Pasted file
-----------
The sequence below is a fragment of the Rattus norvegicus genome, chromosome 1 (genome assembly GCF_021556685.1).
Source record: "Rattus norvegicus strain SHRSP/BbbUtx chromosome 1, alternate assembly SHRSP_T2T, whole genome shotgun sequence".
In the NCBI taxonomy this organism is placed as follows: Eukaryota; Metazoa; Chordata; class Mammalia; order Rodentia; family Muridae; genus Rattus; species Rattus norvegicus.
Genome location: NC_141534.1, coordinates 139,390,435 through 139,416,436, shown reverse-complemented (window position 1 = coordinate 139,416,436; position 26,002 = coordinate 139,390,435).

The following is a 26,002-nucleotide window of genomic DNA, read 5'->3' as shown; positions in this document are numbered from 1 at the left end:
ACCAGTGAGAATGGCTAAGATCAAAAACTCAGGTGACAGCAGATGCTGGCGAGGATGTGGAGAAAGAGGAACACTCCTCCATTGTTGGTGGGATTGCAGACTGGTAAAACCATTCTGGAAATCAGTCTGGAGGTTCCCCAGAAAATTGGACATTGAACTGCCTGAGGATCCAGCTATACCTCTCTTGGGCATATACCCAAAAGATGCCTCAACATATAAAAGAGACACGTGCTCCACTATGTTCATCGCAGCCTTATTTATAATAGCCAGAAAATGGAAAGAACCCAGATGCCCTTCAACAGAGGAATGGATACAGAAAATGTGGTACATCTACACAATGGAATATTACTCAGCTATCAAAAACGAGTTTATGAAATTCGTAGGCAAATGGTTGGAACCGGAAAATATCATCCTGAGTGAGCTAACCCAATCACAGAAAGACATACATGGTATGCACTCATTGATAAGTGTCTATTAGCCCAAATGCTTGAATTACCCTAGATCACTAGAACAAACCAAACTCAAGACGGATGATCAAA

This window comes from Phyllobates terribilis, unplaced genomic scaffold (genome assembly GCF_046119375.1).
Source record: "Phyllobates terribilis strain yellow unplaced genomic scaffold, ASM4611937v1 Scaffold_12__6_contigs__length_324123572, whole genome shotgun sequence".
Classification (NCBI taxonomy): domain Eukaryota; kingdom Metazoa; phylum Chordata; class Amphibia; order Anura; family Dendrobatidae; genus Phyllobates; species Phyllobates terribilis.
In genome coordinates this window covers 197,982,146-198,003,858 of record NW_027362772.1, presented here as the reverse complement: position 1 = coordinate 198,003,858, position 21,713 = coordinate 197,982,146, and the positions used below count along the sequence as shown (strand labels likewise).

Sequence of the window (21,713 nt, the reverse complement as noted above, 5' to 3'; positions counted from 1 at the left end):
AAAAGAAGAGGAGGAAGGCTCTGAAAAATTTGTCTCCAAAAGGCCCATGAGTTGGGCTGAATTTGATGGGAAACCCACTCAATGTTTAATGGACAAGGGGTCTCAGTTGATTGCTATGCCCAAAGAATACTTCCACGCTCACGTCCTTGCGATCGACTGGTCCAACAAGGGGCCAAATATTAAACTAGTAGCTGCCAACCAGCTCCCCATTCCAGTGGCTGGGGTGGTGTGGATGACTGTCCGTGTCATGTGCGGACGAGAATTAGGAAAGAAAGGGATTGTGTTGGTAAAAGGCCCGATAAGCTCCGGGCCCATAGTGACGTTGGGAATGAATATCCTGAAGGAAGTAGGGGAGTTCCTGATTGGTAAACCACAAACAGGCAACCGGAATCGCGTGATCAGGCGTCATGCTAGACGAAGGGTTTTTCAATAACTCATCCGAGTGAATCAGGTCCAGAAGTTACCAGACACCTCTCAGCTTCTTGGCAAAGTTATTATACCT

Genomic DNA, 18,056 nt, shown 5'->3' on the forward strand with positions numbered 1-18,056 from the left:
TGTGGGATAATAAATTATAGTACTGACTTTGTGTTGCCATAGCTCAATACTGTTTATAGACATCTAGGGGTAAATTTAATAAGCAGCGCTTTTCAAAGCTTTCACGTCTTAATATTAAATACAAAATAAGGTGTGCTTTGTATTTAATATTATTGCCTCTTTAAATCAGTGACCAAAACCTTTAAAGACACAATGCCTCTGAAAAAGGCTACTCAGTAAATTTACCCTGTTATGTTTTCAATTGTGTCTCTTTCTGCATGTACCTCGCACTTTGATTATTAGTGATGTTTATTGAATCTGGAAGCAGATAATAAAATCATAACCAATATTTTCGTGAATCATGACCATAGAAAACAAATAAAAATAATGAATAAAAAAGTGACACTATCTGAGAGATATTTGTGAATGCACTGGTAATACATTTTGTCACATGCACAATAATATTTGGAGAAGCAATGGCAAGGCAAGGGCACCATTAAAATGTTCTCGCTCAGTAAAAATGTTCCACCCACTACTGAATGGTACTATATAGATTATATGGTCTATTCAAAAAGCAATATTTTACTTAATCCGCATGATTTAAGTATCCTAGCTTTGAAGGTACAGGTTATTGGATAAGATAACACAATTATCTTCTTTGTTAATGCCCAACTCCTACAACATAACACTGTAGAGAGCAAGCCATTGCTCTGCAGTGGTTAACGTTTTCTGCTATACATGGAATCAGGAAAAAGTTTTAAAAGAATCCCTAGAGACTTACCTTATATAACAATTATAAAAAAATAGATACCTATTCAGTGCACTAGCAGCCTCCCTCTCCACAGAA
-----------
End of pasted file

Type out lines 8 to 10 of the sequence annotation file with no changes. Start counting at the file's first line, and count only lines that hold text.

Source record: "Phyllobates terribilis strain yellow unplaced genomic scaffold, ASM4611937v1 Scaffold_12__6_contigs__length_324123572, whole genome shotgun sequence".
Classification (NCBI taxonomy): domain Eukaryota; kingdom Metazoa; phylum Chordata; class Amphibia; order Anura; family Dendrobatidae; genus Phyllobates; species Phyllobates terribilis.
In genome coordinates this window covers 197,982,146-198,003,858 of record NW_027362772.1, presented here as the reverse complement: position 1 = coordinate 198,003,858, position 21,713 = coordinate 197,982,146, and the positions used below count along the sequence as shown (strand labels likewise).